Monday, 24 March 2014

Lucky Jim, by Kingsley Amis

3 stars

Lucky Jim is one of those books that I would probably never have read if it wasn't included on virtually every 'Books You Must Read Before You Die' list I've seen. And whilst I definitely enjoyed it, to the point of laughing aloud in several places, I don't think I'd have really missed much had I carked it before finishing.

Jim Dixon is nearing the end of his probationary period as lecturer at a University and, despite disliking his subject and nearly everyone he comes into contact with, he's desperate to hang on to his job. So desperate that he'll do anything to suck up to Professor Welch, who has the power to decide the future of his employment, even to the point of hanging out with his awful family at pretentious parties and reluctantly squiring around Margaret, one of the family's hangers-on. It's only when Bertrand, Professor Welch's boorish son, arrives with an attractive young woman in tow that Jim's luck starts to change, and after a lot of face-pulling, telephone pranking and heavy drinking, he's finally ready to start shaking Margaret off and start going after what he really wants.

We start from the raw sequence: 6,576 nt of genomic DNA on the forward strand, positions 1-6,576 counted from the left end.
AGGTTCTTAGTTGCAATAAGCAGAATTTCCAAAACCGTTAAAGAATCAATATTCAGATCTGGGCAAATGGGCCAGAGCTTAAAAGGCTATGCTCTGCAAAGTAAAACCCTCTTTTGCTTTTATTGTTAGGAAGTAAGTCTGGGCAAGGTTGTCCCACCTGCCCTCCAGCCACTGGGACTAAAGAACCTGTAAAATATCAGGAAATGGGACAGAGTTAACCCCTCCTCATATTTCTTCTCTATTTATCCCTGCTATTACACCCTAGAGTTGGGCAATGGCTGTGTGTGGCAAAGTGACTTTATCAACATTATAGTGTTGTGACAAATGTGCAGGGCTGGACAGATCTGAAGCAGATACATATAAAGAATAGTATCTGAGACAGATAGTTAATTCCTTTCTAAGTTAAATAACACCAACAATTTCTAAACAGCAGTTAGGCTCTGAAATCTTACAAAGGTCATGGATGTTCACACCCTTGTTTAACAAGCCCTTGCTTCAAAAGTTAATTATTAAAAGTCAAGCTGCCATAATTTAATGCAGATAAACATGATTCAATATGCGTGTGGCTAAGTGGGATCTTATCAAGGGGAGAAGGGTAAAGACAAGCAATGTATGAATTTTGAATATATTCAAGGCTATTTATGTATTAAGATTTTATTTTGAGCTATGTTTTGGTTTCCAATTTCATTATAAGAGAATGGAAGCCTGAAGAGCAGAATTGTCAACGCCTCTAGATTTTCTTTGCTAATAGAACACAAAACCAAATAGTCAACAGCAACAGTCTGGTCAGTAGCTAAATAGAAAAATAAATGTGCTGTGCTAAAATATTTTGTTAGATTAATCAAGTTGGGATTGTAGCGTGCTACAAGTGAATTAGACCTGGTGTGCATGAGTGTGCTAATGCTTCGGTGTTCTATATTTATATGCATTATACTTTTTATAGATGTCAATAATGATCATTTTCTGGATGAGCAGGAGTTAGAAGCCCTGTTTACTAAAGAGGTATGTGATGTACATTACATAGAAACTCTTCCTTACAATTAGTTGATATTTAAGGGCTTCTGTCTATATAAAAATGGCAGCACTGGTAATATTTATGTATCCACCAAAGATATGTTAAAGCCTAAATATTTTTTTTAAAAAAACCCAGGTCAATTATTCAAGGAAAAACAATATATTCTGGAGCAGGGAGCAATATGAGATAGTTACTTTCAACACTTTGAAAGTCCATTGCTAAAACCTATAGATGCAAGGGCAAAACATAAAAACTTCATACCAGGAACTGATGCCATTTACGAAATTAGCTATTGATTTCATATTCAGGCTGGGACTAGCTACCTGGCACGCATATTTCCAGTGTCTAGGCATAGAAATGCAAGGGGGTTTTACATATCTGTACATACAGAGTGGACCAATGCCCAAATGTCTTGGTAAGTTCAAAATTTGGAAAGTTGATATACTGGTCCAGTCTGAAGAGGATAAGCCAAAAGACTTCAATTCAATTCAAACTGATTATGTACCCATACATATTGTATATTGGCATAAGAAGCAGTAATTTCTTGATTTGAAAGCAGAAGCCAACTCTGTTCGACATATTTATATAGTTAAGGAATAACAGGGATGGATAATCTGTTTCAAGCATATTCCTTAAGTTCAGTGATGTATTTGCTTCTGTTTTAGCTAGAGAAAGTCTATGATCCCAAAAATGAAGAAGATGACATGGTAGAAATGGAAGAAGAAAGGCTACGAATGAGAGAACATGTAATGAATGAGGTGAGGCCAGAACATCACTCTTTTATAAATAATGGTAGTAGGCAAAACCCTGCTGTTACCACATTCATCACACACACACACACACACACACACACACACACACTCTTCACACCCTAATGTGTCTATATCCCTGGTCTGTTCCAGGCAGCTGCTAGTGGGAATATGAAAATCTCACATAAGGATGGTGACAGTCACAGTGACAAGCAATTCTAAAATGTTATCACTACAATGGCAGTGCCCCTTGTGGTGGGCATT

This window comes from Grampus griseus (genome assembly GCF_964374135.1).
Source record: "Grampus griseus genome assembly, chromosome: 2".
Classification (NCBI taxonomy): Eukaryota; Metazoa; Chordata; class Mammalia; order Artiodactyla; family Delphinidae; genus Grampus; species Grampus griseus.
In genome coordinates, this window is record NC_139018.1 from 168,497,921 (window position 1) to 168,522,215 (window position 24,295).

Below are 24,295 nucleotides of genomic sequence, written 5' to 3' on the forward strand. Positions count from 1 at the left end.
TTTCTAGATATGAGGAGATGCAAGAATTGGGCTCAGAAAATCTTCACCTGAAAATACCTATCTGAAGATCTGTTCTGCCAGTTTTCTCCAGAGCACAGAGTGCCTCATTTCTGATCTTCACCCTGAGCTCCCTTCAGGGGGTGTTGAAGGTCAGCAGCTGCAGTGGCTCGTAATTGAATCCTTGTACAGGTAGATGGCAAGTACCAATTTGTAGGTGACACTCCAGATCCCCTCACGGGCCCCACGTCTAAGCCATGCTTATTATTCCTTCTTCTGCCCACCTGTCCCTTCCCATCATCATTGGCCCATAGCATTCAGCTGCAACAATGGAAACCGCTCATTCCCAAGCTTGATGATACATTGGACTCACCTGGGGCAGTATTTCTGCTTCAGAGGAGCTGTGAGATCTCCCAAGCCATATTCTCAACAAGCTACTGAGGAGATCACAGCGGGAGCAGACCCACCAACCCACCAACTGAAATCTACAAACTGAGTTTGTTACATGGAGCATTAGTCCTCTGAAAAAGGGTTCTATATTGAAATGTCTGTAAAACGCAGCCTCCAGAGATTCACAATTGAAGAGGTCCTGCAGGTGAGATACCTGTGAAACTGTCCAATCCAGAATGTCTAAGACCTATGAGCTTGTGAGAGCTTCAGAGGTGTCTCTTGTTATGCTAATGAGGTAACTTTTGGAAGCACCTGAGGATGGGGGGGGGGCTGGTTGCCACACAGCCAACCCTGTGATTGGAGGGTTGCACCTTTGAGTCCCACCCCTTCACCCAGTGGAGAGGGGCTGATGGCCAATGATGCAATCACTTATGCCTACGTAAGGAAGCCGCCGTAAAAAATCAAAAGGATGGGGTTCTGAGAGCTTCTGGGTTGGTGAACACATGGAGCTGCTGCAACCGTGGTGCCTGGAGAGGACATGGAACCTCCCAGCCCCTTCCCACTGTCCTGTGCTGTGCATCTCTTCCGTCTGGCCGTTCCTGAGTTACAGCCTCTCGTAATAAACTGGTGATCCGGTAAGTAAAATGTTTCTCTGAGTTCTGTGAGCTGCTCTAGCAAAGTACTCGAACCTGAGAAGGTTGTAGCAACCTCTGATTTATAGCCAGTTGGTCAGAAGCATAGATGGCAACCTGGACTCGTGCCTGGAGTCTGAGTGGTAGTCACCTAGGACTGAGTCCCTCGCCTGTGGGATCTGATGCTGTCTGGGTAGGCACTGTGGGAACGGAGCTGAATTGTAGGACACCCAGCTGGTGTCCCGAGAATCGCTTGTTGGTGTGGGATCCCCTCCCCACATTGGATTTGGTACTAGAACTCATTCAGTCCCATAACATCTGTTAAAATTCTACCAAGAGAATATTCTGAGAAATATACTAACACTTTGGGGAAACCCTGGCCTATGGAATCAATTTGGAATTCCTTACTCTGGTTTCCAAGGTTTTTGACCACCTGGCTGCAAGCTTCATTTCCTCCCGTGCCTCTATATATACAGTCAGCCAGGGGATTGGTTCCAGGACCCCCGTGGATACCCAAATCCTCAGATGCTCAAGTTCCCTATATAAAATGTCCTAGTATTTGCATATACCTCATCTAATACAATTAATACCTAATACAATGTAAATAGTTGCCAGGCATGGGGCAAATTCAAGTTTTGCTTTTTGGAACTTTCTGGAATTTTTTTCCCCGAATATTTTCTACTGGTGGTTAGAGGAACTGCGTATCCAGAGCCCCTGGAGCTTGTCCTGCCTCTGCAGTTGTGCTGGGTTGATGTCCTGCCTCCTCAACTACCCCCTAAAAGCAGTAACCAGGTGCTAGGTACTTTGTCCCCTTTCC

As I said in the beginning, this really was funny and enjoyable (especially once I could read more than two lines at a time. Up yours to work, housework, life and shit), and I can definitely identify with a character who finds interacting with most people either awkward or annoying. I just think I was expecting a bit more to it for such an apparent must-read.

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